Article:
New releases 12/17/19

Top Hits
Downton Abbey: The Motion Picture (drama, Maggie Smith. Rotten Tomatoes: 84%. Metacritic: 64. From Jennette Catsoulis’ New York Times review: “With barely enough plot to go around, most characters are served a tiny dollop. Lacking the nutritious story lines of the past, the cross-cultural liaisons and the odd inconvenient corpse in Lady Mary’s bedroom, the movie is mainly empty calories. Yet its screenwriter, Julian Fellowes [who created the TV series], knows his stories have always relied less on words than on the looks — arch and knowing, suspicious and appalled — that ricocheted around every social gathering. Choreographing those is the job of the director, Michael Engler, who stretches each raised eyebrow and pursed lip to big-screen proportions, miraculously without turning every close-up into a cartoon.” Read more…)

Ad Astra (sci-fi, Brad Pitt. Rotten Tomatoes: 84%. Metacritic: 80. A New York Times Critic’s Pick. From Manohla Dargis’ Times review: “In ‘Ad Astra,’ an adventure tale weighed down by the burdens of masculinity, Brad Pitt plays an astronaut in flight. The film is a lovely, sincere and sometimes dopey confessional about fathers and sons, love and loss that takes the shape of a far out if deeply inward trip. As in many expeditions, the journey doesn’t simply progress; it stutters and freezes and periodically backslides. Yet each step — the story begins on Earth and soon rockets to the dark side of the moon — is a reminder that in order to get found, you need to get lost.” Read more…)

Abominable (animated feature, Chloe Bennett [voice]. Rotten Tomatoes: 81%. Metacritic: 61. From Glenn Kenny’s New York Times review: “‘Abominable’ is an exceptionally watchable and amiable animated tale written and directed by Jill Culton. Its opening scene is like that of a first-person video game. From the point of view of something in captivity, we, the audience, break free, bouncing out of a cell and into a lab, where a red-haired female scientist informs us, in a plummy British accent, that we really ought not to be out and about.” Read more…)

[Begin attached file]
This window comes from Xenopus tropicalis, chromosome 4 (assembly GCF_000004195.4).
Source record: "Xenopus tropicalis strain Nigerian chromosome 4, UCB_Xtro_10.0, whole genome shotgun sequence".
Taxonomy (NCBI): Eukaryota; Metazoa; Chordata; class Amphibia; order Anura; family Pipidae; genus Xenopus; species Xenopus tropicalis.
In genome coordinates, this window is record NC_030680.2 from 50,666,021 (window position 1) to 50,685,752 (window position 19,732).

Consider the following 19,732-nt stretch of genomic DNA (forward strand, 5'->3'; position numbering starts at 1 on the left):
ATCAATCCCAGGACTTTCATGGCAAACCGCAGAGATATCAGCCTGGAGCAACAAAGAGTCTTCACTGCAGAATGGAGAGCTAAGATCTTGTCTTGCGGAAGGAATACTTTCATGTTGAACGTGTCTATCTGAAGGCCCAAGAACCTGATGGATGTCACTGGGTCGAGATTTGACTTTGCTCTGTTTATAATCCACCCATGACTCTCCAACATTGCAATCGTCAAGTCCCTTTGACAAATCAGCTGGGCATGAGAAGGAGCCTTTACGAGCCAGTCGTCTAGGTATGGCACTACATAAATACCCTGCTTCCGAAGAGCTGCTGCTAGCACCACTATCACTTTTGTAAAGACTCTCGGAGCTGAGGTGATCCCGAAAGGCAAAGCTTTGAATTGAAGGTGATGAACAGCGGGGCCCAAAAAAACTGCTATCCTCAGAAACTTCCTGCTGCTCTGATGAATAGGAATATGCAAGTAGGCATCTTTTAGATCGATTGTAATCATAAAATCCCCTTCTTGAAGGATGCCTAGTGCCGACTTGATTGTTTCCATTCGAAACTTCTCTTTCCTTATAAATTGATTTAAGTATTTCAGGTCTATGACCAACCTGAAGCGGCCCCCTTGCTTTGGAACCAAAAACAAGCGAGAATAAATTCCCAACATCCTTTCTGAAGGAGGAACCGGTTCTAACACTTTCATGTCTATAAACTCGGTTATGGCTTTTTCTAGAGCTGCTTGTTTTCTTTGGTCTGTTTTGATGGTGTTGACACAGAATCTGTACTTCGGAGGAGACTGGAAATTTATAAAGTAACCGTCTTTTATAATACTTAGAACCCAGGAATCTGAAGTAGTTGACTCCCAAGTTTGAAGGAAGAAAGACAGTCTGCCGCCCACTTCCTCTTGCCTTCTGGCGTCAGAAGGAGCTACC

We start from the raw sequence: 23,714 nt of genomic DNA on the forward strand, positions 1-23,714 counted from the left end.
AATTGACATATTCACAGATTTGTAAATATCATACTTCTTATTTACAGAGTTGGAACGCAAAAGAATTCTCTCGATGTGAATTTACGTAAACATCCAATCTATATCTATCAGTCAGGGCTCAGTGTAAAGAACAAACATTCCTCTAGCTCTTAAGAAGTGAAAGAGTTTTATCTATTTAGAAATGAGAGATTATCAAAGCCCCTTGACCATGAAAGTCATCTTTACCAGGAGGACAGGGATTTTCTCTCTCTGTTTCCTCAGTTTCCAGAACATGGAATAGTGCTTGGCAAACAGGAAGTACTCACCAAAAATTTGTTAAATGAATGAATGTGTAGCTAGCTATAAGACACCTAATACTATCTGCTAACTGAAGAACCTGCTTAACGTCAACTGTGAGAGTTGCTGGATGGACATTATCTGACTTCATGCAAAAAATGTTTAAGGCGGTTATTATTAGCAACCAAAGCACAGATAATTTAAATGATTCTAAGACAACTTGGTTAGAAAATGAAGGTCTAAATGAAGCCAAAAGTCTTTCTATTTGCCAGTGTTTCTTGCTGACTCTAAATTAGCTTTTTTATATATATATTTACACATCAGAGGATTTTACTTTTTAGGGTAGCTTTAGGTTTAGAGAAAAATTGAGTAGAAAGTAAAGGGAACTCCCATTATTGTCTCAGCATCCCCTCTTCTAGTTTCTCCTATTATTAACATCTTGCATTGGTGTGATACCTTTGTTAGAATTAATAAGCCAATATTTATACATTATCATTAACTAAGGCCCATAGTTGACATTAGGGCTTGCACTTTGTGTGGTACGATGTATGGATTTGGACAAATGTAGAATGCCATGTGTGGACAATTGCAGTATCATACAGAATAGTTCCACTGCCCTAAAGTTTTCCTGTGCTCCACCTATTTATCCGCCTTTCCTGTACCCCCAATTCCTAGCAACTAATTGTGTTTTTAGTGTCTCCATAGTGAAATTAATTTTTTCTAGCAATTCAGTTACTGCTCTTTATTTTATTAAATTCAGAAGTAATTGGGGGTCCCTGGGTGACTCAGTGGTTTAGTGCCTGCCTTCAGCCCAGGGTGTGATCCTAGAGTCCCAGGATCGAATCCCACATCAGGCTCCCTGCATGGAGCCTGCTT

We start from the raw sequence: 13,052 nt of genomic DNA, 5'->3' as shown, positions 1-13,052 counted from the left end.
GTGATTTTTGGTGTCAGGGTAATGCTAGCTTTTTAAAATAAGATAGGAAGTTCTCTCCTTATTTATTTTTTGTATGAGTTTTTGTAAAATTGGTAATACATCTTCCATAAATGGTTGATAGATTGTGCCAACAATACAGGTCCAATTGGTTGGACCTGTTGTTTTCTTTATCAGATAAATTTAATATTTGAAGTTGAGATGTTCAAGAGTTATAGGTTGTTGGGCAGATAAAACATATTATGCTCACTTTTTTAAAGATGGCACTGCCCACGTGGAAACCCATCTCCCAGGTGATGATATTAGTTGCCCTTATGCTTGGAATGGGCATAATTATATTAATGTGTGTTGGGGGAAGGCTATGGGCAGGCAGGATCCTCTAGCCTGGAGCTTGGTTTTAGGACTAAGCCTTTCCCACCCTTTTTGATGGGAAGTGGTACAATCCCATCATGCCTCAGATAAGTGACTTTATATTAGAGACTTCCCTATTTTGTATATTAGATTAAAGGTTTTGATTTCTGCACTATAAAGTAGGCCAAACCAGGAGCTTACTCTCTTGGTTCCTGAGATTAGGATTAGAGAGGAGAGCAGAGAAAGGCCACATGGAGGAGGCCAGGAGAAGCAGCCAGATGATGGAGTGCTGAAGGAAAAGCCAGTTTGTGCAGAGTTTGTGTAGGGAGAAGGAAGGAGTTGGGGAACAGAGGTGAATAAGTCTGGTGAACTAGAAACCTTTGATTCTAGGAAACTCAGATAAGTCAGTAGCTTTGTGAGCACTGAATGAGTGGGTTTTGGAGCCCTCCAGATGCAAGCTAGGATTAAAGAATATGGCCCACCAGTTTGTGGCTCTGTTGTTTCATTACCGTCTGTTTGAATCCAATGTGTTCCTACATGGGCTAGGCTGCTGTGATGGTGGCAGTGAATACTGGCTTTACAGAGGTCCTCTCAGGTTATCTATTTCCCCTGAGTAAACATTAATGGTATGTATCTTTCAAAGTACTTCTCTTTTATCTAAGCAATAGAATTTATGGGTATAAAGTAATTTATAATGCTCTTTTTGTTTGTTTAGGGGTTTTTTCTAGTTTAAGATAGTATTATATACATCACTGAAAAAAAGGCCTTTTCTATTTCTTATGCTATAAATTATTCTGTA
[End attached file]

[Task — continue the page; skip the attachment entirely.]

Where’s My Roy Cohn (documentary, history/bio, Joe McCarthy, Roy Cohn. Rotten Tomatoes: 86%. Metacritic: 70. From A.O. Scott’s New York Times review: “In a television interview near the end of his life, Roy Cohn predicted that his obituaries would lead with Senator Joseph McCarthy. He wasn’t wrong. Thanks partly to the televised Army-McCarthy hearings, Cohn’s role as the Wisconsin senator’s youthful counsel was imprinted on the public memory and seemed, when Cohn died of AIDS in 1986, to be the most significant episode in a contentious public career. Lately, the emphasis has shifted, in part thanks to Cohn’s association, in the ’70s and ’80s, with the New York real estate developer who is now the president of the United States.” Read more…)